Only tourist left in town! - 12 - 25 Feb 2011

Trip Start Sep 09, 2010
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36
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Trip End May 28, 2011


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Flag of Egypt  , Nile River Valley,
Saturday, February 12, 2011

Saturday 12th February

Found a new public beach in Hurghada called Mojito Beach - it has a large bar area and looks pretty chilled out. We didn't sunbath just had a drink, but good to know for the future. We then went to the Marina - there is a bar on the corner called Papas HRG, it was showing the Manchester football derby. We sat and had a beer (just like being at home) Alaa was the only Egyptian punter…always a bit strange when its his country, everyone else is white and English, I wonder if any of them are aware of the momentous events of yesterday?

Sunday 13th February

Travelled back to Luxor. This is the first time ever, in the 15 months I’ve been coming to Egypt, that we have travelled this kind of distance and not been stopped at any check point. No more who are you, where are you travelling, where are you from and who is she….We drove all the way there (300 km) and all the way back without stopping once, what a difference a month makes…before we’d have been stopped 2 or 3 times by the police,  I’d have to show my passport, Alaa his ID car and driving licence and the Egyptian marriage contract (green paper) we have. But now nothing - I hope this is the shape of things to come.

Monday 14th February

Happy Valentine’s Day. Alaa likes his aftershave and I get 2 pairs of 'key of life’ and cartouche shaped silver earrings. We went for a meal at Sinbad’s - well someone has to support it as there are no tourists around. We are the only couple there! I would have imagined that Luxor/the Nile would be quite a popular and romantic location for foreigner’s on Valentine’s Day - but alas, with no tourists it is a very quiet night in Luxor. I think I may well be the only western tourist left in town!

Tuesday 15th February

Since the fall of Mubarak some land near the Nile in West Bank has now become available to buy. Yasser and his brother have already bought a plot. Last week it was going really cheaply, now it is going up in price by tens of thousands (Egyptian pounds) day by day. Hassan, Alaa’s brother is negotiating with the owner for a well positioned piece of land in Ramala, which just a stone’s throw from the Nile and main amenities of West Bank.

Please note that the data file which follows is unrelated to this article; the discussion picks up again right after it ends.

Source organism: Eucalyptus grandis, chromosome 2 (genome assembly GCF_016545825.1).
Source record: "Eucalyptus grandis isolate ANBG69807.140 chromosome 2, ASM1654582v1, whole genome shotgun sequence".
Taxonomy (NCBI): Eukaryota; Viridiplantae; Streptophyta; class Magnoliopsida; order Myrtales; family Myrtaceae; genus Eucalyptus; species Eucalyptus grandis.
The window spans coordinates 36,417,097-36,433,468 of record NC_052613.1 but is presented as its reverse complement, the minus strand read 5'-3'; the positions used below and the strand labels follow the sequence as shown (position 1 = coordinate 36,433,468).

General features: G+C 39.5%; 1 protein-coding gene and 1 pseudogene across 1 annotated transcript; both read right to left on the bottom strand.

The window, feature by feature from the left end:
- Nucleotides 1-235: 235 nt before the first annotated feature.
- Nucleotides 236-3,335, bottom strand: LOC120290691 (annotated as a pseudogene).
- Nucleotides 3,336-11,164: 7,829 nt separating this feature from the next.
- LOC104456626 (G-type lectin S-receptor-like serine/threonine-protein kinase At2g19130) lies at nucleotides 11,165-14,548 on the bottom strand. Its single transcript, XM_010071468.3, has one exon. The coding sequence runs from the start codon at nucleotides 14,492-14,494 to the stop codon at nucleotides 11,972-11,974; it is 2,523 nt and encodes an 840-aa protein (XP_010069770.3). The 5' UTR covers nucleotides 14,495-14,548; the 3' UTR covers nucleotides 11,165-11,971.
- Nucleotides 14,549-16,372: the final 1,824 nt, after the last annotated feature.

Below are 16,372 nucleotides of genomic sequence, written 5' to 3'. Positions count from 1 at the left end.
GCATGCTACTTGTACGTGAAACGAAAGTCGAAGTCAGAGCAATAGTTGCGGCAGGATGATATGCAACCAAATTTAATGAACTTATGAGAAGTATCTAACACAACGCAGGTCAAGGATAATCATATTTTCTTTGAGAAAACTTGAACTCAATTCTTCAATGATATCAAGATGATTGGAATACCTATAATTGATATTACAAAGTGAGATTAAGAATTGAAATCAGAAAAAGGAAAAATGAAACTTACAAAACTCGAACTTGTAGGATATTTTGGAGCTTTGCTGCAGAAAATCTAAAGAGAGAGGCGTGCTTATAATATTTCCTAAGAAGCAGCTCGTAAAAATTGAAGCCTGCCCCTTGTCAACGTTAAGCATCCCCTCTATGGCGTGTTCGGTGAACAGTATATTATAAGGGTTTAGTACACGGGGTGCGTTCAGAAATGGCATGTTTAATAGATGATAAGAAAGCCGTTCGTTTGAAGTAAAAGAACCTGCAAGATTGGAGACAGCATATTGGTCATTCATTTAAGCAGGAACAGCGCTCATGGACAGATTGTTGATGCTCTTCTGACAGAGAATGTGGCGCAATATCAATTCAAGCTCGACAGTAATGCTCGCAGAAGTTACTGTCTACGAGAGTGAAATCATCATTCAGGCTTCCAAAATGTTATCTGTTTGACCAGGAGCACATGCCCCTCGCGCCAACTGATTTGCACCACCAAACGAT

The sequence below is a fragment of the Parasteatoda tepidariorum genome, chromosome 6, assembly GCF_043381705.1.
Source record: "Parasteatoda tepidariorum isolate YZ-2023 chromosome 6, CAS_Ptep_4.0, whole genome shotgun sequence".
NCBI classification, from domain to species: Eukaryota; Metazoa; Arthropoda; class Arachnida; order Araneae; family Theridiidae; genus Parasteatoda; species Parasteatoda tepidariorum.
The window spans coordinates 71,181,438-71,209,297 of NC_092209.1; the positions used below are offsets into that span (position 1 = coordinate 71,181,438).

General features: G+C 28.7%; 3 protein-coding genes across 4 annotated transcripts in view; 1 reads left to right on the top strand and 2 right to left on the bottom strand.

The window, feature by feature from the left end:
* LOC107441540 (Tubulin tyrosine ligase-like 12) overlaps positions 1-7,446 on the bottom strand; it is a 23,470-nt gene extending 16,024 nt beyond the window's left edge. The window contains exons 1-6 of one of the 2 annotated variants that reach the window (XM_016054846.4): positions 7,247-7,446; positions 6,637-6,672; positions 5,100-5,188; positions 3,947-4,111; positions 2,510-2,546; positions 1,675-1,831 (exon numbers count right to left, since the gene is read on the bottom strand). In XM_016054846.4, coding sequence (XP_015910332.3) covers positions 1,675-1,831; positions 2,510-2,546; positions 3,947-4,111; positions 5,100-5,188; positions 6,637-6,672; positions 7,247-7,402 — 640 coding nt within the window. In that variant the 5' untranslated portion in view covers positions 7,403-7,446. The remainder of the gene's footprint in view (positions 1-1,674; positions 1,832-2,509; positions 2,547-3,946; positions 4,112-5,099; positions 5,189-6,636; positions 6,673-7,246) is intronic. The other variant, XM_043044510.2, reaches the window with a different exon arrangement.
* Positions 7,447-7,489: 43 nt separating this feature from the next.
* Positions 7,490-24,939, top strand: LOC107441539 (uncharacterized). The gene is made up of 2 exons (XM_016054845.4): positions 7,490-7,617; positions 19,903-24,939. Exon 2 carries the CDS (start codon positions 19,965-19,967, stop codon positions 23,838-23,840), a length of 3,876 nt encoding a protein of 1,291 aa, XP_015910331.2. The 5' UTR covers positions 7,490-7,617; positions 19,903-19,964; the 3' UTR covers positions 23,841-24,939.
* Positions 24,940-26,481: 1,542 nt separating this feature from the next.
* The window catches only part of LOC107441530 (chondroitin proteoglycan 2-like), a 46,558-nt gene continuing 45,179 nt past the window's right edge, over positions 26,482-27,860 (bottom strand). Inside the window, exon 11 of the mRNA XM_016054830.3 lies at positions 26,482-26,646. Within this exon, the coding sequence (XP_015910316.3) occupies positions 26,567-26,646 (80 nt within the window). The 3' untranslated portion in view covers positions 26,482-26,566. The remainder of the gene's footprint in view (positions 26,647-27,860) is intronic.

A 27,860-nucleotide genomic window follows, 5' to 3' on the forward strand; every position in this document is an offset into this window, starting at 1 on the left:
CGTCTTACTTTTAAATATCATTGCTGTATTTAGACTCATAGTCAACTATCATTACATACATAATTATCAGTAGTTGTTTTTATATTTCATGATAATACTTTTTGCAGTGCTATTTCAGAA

The land available is 350,000 sqm, they want 70,000 LE that’s 7K and I"m not prepared to pay that.We are now looking at purchasing half the land. Hopefully without even laying one brick the price will increase and we could make some money. Alternatively this is where we can build a home and more apartments to rent or sell……It’s a bit scary to invest over here at this time, but we’ve just heard that the tourists will be returning next week, UK and other European countries are lifting their flight restrictions so charter flights will be coming back soon, which is great news and means the land is likely to get more expensive over time.

Wednesday 16th & Thursday 17th February

Definitely not getting the full plot but looks like I could soon be the owner of a carat 175 sqm of land in Ramala. The flat we are staying in now is 3-bed and about the same ground floor space, so potentially we can build one flat for ourselves and then we build 2 storeys with 2 or even 3 more flats to sell or rent. Building costs are much cheaper over here so potentially I think there could be money to be made, but obviously that is in the future. For some reason we keep having power cuts. On Wednesday we had 3 in one day and they lasted for hours. We had a couple more on Thursday. Really annoying a bit scary at night-time when alone in the flat but thankfully we had candles and it didn't last too long - but it was absolutely pitch black.

Friday 18th February

A week today and I will be flying home. It will be strange to leave, I know I won’t want to leave as this is quickly turning into my second home,  I have settled in  and feel very comfortable here, albeit a little bored at times. But I now need to think about the next leg of my journey and then I can come back. I'm excited about the land,  its in a good location and can become our home. 


Sunday 19th February

One of my oldest friend’s Lin has had a baby girl Daisy Scarlett to go along with her 2 boys. Look forward to meeting the latest addition to the Rhodes' family.

Thursday 24th February